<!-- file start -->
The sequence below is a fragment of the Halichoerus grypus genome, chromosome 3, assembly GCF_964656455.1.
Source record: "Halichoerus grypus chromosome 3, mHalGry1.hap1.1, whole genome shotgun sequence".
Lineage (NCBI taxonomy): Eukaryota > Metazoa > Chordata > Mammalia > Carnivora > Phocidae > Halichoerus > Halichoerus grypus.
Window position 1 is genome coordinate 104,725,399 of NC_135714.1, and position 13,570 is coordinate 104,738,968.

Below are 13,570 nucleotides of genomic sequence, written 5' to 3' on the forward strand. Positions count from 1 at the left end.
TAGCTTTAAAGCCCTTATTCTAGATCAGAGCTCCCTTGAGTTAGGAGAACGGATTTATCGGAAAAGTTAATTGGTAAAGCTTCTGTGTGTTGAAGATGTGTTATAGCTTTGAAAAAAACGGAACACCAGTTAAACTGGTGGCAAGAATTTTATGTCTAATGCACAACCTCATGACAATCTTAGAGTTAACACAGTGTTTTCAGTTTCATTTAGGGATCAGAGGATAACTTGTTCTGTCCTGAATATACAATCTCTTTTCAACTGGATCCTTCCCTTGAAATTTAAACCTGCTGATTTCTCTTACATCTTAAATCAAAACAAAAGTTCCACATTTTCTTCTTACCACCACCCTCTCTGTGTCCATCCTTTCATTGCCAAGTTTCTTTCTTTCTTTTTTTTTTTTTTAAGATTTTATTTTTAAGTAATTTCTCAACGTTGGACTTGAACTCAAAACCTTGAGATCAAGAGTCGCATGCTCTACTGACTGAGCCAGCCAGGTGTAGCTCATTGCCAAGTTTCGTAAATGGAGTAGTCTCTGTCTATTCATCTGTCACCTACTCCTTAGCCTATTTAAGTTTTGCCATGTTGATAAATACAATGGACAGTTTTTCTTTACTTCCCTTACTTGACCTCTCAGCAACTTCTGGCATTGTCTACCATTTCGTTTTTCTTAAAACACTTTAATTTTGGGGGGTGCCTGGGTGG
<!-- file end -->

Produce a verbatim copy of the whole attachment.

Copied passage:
The sequence below is a fragment of the Halichoerus grypus genome, chromosome 3, assembly GCF_964656455.1.
Source record: "Halichoerus grypus chromosome 3, mHalGry1.hap1.1, whole genome shotgun sequence".
Lineage (NCBI taxonomy): Eukaryota > Metazoa > Chordata > Mammalia > Carnivora > Phocidae > Halichoerus > Halichoerus grypus.
Window position 1 is genome coordinate 104,725,399 of NC_135714.1, and position 13,570 is coordinate 104,738,968.

Below are 13,570 nucleotides of genomic sequence, written 5' to 3' on the forward strand. Positions count from 1 at the left end.
TAGCTTTAAAGCCCTTATTCTAGATCAGAGCTCCCTTGAGTTAGGAGAACGGATTTATCGGAAAAGTTAATTGGTAAAGCTTCTGTGTGTTGAAGATGTGTTATAGCTTTGAAAAAAACGGAACACCAGTTAAACTGGTGGCAAGAATTTTATGTCTAATGCACAACCTCATGACAATCTTAGAGTTAACACAGTGTTTTCAGTTTCATTTAGGGATCAGAGGATAACTTGTTCTGTCCTGAATATACAATCTCTTTTCAACTGGATCCTTCCCTTGAAATTTAAACCTGCTGATTTCTCTTACATCTTAAATCAAAACAAAAGTTCCACATTTTCTTCTTACCACCACCCTCTCTGTGTCCATCCTTTCATTGCCAAGTTTCTTTCTTTCTTTTTTTTTTTTTTAAGATTTTATTTTTAAGTAATTTCTCAACGTTGGACTTGAACTCAAAACCTTGAGATCAAGAGTCGCATGCTCTACTGACTGAGCCAGCCAGGTGTAGCTCATTGCCAAGTTTCGTAAATGGAGTAGTCTCTGTCTATTCATCTGTCACCTACTCCTTAGCCTATTTAAGTTTTGCCATGTTGATAAATACAATGGACAGTTTTTCTTTACTTCCCTTACTTGACCTCTCAGCAACTTCTGGCATTGTCTACCATTTCGTTTTTCTTAAAACACTTTAATTTTGGGGGGTGCCTGGGTGG